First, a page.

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Homeland Security Chairman Seeks Probe into Administration-Sanctioned Bin Laden Movie

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In a letter to the inspectors general of the Defense Department and CIA, U.S. Rep. Peter King, R-N.Y., wrote that the administration's first duty in declassifying material is to provide full reporting to Congress and the American people to build public trust through transparency of government. "In contrast, this alleged collaboration belies a desire of transparency in favor of a cinematographic view of history," King wrote.

The chairman of the House Homeland Security Committee is calling for an investigation into the Obama administration's granting of high-level access to filmmakers re-creating the U.S. special operation forces mission that killed Usama bin Laden.

In a letter to the inspectors general of the Defense Department and CIA, U.S. Rep. Peter King, R-N.Y., wrote that the administration's first duty in declassifying material is to provide full reporting to Congress and the American people to build public trust through transparency of government.

"In contrast, this alleged collaboration belies a desire of transparency in favor of a cinematographic view of history," King wrote in the Aug. 9 letter.

The movie is the creation of Kathryn Bigelow and Mark Boal, who won an Oscar for their portrayal of an Iraq war bomb squad in "The Hurt Locker." In a New York Times column that appeared Sunday, columnist Maureen Dowd noted that the White House was counting on the "big-screen version of the killing of bin Laden to counter Obama's growing reputation as ineffectual."

Dowd added that the pair had gotten "top-level access" to the mission and the projected October 2012 release date is "perfectly timed to give a home-stretch boost to a campaign that has grown tougher."

"Our upcoming film project about the decade long pursuit of Bin Laden has been in the works for many years and integrates the collective efforts of three administrations," a public relations representative for the film and Mark Boal said in a statement. "This was an American triumph, both heroic, and non-partisan and there is no basis to suggest that our film will represent this enormous victory otherwise."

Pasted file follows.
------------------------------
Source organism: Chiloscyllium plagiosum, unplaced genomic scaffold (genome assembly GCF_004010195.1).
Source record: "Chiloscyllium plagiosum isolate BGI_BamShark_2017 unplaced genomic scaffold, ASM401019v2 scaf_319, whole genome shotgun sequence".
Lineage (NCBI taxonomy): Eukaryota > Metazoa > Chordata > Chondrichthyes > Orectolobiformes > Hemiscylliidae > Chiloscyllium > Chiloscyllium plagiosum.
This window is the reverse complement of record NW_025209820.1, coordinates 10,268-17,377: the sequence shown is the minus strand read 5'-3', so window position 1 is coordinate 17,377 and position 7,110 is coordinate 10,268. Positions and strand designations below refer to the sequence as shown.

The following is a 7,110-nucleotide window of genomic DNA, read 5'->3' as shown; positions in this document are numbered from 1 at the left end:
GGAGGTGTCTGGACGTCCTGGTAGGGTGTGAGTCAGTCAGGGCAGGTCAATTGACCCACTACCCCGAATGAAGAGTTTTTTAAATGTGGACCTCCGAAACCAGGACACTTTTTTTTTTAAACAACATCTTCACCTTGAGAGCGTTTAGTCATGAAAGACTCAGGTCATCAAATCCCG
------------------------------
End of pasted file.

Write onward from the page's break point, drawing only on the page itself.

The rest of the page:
The Pentagon confirmed Wednesday that it is cooperating with the project. 

"This film project is only in the script development phase, and DoD is providing assistance with script research, which is something we commonly do for established filmmakers," Pentagon spokesman Col. Dave Lapan said. "Until there is a script to review, and a request for equipment or other DoD support, there is no formal agreement for DoD support."

A CIA spokeswoman said the agency's goal is an "accurate portrayal" of its mission.

"As part of our public outreach, this agency -- like others in our government -- has over the years engaged with writers, documentary filmmakers, movie and TV producers and others in the entertainment industry," Marie Harf said. "Our goal is an accurate portrayal of the men and women of the CIA, their vital mission and the commitment to public service that defines them."

However, Fox News has learned that when the Pentagon cooperated with Bigelow on "The Hurt Locker," a Department of Defense-sanctioned Army adviser pulled out at the last minute because Bigelow added several scenes that had not been authorized, breaking the production assistance agreement. 

Among the additional scenes not approved by the Pentagon were one in which a U.S.-armored Humvee with an American flag on it drove into a Palestinian refugee camp in Jordan to film "angry reaction" of the crowd. The directors also added scenes that showed U.S. military personnel abusing detainees. 

King said he questioned whether military officials and the CIA will be able to screen the film before its release, whether the filmmakers access to CIA agents could blow their covers and how many tactics, techniques and agency methods could have been compromised.

Leaks of classified information regarding the bin Laden mission have already resulted in the arrests of Pakistanis who were believed by local authorities to have assisted the CIA with the May 1 raid, King noted.

Participation by the administration in making such a film is "bound to increase such leaks," King's letter continued.

But White Press Secretary Jay Carney characterized concerns that the U.S. is giving away its secrets or endangering its operations as "ridiculous." 

"We do not discuss classified information," Carney told reporters on Wednesday. "I would hope that as we face a continued threat from terrorism, the House Committee on Homeland Security would have more important topics to discuss."

Lt. Col. Tony Shaffer, a retired Army Reserve officer who served in Afghanistan from 2003 to 2004, said the "hugely bad idea" could potentially reveal classified material or specific techniques used to kill the Al Qaeda leader.

"It appears to me to be a political stunt," Shaffer told FoxNews.com. "This is not going to benefit the SEALs. They have gotten all the benefits they need, thank you very much.

Shaffer also questioned the timing of the film's release.

"The History Channel and the Military Channel do a great job in re-creations," he told FoxNews.com. "So, the question is: Why this and not other relevant elements of the war? This is an anomaly. And who benefits from this? Does the SEAL team benefit?  Does the Department of Defense? The only thing you need to ask yourself is, 'Who benefits by the release in October?'"

Fox News' Jennifer Griffin and Wes Barrett contributed to this report.